King's College London

Research portal

Atypically rightward cerebral asymmetry in male adults with autism stratifies individuals with and without language delay

Research output: Contribution to journalArticle

Dorothea L. Floris, Meng Chuan Lai, Tibor Auer, Michael V. Lombardo, Christine Ecker, Bhismadev Chakrabarti, Sally J. Wheelwright, Edward T. Bullmore, Declan G M Murphy, Simon Baron-Cohen, John Suckling

Original languageEnglish
Pages (from-to)230–253
JournalHuman Brain Mapping
Issue number1
Early online date23 Oct 2015
Publication statusPublished - Jan 2016

King's Authors


In humans, both language and fine motor skills are associated with left-hemisphere specialization, whereas visuospatial skills are associated with right-hemisphere specialization. Individuals with autism spectrum conditions (ASC) show a profile of deficits and strengths that involves these lateralized cognitive functions. Here we test the hypothesis that regions implicated in these functions are atypically rightward lateralized in individuals with ASC and, that such atypicality is associated with functional performance. Participants included 67 male, right-handed adults with ASC and 69 age- and IQ-matched neurotypical males. We assessed group differences in structural asymmetries in cortical regions of interest with voxel-based analysis of grey matter volumes, followed by correlational analyses with measures of language, motor and visuospatial skills. We found stronger rightward lateralization within the inferior parietal lobule and reduced leftward lateralization extending along the auditory cortex comprising the planum temporale, Heschl's gyrus, posterior supramarginal gyrus, and parietal operculum, which was more pronounced in ASC individuals with delayed language onset compared to those without. Planned correlational analyses showed that for individuals with ASC, reduced leftward asymmetry in the auditory region was associated with more childhood social reciprocity difficulties. We conclude that atypical cerebral structural asymmetry is a potential candidate neurophenotype of ASC.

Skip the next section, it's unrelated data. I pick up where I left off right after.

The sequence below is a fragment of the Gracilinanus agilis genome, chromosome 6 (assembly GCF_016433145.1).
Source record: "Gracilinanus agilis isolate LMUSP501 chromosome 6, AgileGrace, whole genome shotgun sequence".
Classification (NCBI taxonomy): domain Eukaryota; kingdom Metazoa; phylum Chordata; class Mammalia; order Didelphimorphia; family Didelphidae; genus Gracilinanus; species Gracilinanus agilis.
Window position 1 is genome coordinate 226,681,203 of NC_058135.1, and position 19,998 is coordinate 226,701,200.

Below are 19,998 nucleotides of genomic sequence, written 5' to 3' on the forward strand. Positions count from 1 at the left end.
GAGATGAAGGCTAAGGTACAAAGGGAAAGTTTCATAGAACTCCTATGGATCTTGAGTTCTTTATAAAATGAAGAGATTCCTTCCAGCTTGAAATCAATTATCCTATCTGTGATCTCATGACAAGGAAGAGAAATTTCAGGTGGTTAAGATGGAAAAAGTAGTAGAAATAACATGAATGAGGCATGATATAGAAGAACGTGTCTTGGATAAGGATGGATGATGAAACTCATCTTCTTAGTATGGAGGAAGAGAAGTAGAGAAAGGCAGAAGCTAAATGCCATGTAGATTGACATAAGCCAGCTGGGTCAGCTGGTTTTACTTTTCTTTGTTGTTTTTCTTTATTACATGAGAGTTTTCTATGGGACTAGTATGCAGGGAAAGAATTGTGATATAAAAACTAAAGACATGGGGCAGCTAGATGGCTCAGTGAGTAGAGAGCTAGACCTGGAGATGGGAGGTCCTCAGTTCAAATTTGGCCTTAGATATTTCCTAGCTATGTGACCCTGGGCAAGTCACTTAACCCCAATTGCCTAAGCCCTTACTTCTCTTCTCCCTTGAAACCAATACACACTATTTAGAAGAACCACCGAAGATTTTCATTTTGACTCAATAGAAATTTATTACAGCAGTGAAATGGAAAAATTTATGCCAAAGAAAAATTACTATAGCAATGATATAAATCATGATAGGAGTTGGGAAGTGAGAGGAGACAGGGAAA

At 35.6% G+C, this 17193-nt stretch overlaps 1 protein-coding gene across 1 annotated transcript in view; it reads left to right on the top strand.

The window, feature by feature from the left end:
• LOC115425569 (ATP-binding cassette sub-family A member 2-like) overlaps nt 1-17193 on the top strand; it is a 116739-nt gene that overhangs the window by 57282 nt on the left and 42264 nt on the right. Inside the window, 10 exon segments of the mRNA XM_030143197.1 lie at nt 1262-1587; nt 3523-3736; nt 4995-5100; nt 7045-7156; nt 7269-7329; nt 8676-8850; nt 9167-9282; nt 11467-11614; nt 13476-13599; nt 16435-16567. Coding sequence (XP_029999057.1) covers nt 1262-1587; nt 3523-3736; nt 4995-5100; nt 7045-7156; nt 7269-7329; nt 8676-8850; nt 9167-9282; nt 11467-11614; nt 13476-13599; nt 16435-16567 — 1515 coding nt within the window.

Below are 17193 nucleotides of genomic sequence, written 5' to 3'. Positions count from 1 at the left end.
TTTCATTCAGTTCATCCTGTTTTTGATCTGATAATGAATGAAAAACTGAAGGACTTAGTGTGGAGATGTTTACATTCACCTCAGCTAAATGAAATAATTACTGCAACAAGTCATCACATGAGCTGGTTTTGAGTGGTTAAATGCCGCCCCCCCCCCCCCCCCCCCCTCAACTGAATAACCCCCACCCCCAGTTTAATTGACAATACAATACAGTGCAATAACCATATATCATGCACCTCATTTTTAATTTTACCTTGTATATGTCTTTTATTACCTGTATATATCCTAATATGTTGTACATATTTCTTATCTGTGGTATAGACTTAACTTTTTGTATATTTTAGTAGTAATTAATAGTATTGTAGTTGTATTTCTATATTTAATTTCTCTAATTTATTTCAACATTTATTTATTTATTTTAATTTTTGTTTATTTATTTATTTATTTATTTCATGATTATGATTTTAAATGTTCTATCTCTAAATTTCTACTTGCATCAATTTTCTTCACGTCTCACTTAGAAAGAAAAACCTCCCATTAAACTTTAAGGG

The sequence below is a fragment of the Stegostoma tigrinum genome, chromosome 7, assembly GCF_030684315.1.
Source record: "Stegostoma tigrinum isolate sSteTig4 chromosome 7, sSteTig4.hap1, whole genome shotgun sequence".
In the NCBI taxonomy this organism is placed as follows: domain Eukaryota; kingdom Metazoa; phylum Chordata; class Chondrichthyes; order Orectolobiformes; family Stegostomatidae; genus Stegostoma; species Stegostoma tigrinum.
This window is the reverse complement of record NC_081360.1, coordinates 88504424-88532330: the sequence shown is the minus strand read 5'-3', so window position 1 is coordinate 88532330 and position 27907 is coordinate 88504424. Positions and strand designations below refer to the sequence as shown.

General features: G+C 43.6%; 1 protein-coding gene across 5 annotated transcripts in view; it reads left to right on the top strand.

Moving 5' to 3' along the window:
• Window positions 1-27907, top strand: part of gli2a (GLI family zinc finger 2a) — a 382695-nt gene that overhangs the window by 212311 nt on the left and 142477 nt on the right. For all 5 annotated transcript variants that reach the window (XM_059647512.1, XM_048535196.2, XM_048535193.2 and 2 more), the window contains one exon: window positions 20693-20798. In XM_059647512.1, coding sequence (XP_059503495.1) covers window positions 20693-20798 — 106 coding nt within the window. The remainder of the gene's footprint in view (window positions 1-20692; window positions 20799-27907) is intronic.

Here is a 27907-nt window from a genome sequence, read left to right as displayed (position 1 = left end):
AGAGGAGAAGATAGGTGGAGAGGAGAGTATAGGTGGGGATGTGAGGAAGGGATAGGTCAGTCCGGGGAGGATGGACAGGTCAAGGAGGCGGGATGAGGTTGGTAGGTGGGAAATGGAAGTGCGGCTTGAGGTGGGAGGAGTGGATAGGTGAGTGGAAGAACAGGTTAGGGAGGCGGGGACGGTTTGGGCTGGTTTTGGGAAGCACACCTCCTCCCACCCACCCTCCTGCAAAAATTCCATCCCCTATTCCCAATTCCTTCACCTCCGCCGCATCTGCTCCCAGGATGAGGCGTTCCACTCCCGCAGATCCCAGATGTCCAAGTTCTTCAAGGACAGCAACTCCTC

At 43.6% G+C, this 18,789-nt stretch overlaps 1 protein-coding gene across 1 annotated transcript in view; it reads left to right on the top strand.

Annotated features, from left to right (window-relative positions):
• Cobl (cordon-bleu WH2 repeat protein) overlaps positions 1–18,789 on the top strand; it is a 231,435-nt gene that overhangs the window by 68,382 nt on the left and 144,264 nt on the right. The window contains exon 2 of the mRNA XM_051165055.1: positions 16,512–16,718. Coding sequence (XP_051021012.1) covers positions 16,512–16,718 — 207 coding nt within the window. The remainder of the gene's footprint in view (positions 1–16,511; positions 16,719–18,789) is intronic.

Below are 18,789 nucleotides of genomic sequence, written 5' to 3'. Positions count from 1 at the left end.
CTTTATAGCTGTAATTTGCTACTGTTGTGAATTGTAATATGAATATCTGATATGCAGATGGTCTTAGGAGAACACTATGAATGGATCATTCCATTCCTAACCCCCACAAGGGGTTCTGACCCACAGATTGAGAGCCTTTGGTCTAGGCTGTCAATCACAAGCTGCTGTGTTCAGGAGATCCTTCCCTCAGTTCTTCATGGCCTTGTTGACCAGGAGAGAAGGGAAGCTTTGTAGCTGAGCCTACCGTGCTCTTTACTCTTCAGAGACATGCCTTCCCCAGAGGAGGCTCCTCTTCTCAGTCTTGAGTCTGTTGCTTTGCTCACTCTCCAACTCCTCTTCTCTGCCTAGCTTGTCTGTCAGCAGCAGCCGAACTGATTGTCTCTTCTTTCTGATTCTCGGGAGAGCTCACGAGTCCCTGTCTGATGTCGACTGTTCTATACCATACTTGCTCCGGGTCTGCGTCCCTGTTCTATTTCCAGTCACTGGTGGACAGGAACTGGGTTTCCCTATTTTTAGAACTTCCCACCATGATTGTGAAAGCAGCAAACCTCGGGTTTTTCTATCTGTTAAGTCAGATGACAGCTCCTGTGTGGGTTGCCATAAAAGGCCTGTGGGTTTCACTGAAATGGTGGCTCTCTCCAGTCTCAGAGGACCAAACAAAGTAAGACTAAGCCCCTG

View graph of relations

© 2018 King's College London | Strand | London WC2R 2LS | England | United Kingdom | Tel +44 (0)20 7836 5454